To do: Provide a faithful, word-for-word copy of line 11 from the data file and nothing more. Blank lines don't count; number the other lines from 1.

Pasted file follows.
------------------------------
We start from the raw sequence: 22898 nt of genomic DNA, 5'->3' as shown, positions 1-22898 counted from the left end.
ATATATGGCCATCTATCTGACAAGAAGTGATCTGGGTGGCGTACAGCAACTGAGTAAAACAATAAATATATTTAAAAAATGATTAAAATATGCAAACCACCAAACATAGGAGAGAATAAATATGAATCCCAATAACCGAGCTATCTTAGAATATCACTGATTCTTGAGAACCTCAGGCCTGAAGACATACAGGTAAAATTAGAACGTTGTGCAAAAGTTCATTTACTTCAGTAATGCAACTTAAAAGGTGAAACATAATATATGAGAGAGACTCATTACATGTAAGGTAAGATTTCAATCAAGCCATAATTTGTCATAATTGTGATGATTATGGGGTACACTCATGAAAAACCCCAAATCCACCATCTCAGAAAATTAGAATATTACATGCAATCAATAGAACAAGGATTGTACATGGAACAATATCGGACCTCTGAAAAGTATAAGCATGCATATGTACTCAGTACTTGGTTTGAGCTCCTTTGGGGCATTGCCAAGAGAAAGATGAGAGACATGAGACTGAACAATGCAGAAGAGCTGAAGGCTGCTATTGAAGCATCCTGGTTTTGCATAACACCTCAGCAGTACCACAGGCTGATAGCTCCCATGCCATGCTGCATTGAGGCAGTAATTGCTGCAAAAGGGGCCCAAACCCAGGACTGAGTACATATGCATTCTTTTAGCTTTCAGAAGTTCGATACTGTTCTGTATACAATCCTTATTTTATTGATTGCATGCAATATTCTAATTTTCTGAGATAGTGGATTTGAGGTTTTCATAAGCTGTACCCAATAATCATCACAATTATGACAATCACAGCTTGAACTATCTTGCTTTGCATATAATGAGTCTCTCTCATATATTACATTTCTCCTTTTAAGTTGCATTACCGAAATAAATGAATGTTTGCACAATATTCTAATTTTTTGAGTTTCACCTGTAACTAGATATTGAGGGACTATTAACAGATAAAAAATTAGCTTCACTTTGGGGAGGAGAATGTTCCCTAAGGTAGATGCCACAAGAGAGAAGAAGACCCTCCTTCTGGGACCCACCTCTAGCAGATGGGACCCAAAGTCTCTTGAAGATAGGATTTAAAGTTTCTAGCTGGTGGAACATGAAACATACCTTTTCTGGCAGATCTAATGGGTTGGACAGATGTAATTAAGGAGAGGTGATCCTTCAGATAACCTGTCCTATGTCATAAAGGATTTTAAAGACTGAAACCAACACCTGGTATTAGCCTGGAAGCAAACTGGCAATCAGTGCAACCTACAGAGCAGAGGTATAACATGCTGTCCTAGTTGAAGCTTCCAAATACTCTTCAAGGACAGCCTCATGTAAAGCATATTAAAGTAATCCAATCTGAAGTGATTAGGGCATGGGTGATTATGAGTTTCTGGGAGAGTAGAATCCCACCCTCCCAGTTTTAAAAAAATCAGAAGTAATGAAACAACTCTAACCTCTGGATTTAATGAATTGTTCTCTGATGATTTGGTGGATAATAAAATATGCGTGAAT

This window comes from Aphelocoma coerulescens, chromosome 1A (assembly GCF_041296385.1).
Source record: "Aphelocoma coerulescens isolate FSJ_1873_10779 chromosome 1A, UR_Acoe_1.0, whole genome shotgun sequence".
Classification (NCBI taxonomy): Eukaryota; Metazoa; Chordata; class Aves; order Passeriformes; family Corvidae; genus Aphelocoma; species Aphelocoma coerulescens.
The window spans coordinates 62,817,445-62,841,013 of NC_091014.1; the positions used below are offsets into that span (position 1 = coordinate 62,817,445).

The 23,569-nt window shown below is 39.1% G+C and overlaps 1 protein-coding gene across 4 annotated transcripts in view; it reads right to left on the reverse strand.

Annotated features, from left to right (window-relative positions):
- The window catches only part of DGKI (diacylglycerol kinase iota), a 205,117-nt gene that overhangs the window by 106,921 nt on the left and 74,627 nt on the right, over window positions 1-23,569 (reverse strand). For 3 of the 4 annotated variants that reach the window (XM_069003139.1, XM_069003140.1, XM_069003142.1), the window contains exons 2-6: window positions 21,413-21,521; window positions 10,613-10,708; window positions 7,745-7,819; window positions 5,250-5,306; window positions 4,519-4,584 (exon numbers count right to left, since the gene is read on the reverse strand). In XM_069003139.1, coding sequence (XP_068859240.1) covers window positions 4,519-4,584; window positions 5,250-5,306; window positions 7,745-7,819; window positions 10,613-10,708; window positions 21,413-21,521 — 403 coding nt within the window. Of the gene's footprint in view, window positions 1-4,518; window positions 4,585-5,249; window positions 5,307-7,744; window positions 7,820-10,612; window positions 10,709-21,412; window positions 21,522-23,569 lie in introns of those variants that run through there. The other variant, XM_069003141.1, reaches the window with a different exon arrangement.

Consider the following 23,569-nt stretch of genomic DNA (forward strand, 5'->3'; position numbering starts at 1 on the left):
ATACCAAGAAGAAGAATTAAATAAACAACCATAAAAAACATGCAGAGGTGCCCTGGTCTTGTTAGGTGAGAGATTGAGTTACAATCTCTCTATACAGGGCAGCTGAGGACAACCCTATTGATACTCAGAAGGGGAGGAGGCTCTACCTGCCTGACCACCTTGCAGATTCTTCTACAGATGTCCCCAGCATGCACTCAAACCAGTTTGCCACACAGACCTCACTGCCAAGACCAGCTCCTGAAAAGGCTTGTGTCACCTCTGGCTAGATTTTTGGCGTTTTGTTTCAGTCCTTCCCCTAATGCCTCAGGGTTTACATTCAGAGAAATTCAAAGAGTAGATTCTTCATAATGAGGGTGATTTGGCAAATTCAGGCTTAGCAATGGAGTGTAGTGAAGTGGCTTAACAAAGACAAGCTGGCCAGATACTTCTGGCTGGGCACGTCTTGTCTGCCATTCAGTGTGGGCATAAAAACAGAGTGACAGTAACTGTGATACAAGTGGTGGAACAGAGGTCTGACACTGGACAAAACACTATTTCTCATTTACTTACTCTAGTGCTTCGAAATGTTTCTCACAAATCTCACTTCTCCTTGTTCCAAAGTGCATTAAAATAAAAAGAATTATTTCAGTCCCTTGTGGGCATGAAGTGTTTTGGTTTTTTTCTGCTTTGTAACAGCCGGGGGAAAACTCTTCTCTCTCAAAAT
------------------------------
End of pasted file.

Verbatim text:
ATACCAAGAAGAAGAATTAAATAAACAACCATAAAAAACATGCAGAGGTGCCCTGGTCTTGTTAGGTGAGAGATTGAGTTACAATCTCTCTATACAGGGCAGCTGAGGACAACCCTATTGATACTCAGAAGGGGAGGAGGCTCTACCTGCCTGACCACCTTGCAGATTCTTCTACAGATGTCCCCAGCATGCACTCAAACCAGTTTGCCACACAGACCTCACTGCCAAGACCAGCTCCTGAAAAGGCTTGTGTCACCTCTGGCTAGATTTTTGGCGTTTTGTTTCAGTCCTTCCCCTAATGCCTCAGGGTTTACATTCAGAGAAATTCAAAGAGTAGATTCTTCATAATGAGGGTGATTTGGCAAATTCAGGCTTAGCAATGGAGTGTAGTGAAGTGGCTTAACAAAGACAAGCTGGCCAGATACTTCTGGCTGGGCACGTCTTGTCTGCCATTCAGTGTGGGCATAAAAACAGAGTGACAGTAACTGTGATACAAGTGGTGGAACAGAGGTCTGACACTGGACAAAACACTATTTCTCATTTACTTACTCTAGTGCTTCGAAATGTTTCTCACAAATCTCACTTCTCCTTGTTCCAAAGTGCATTAAAATAAAAAGAATTATTTCAGTCCCTTGTGGGCATGAAGTGTTTTGGTTTTTTTCTGCTTTGTAACAGCCGGGGGAAAACTCTTCTCTCTCAAAAT